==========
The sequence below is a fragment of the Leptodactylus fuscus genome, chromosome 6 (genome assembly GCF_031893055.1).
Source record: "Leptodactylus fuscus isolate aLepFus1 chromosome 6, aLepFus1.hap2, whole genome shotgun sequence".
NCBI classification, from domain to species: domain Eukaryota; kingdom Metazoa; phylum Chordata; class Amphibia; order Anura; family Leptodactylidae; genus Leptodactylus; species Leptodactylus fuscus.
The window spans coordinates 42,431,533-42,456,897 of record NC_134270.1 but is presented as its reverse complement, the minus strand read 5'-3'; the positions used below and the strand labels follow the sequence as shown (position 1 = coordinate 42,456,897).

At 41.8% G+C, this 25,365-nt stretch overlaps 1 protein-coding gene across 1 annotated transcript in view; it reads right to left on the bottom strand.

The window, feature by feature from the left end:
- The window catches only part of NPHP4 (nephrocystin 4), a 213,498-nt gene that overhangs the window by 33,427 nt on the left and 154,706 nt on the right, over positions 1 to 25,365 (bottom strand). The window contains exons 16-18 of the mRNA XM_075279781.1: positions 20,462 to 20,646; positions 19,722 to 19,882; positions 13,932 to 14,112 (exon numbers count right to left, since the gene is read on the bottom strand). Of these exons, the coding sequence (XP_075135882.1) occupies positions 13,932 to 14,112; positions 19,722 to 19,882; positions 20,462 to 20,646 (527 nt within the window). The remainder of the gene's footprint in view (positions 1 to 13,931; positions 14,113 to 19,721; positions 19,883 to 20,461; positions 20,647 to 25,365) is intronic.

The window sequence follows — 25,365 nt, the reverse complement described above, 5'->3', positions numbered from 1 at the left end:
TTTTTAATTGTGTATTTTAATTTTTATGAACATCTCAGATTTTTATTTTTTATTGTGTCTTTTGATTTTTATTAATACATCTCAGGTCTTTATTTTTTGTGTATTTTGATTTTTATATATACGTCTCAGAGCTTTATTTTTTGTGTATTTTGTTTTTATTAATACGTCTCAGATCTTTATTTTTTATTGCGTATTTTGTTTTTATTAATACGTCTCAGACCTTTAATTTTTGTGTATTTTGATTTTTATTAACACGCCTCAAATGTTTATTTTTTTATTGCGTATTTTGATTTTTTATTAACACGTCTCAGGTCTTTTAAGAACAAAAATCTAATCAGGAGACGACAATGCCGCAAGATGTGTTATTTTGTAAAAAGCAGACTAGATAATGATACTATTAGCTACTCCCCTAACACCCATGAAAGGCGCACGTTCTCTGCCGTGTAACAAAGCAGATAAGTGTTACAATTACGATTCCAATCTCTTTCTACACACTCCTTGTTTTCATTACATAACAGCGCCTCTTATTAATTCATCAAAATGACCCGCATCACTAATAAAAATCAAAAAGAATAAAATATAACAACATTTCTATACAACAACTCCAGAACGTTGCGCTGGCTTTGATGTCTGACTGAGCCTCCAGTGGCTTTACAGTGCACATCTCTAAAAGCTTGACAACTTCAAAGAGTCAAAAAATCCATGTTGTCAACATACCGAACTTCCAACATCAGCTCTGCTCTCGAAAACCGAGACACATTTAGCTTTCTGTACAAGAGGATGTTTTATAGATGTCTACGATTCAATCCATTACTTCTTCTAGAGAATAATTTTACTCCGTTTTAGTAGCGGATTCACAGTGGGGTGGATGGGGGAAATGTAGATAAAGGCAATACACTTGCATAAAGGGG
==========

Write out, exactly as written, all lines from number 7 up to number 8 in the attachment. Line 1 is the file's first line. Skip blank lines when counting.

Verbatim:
- The window catches only part of NPHP4 (nephrocystin 4), a 213,498-nt gene that overhangs the window by 33,427 nt on the left and 154,706 nt on the right, over positions 1 to 25,365 (bottom strand). The window contains exons 16-18 of the mRNA XM_075279781.1: positions 20,462 to 20,646; positions 19,722 to 19,882; positions 13,932 to 14,112 (exon numbers count right to left, since the gene is read on the bottom strand). Of these exons, the coding sequence (XP_075135882.1) occupies positions 13,932 to 14,112; positions 19,722 to 19,882; positions 20,462 to 20,646 (527 nt within the window). The remainder of the gene's footprint in view (positions 1 to 13,931; positions 14,113 to 19,721; positions 19,883 to 20,461; positions 20,647 to 25,365) is intronic.

The window sequence follows — 25,365 nt, the reverse complement described above, 5'->3', positions numbered from 1 at the left end: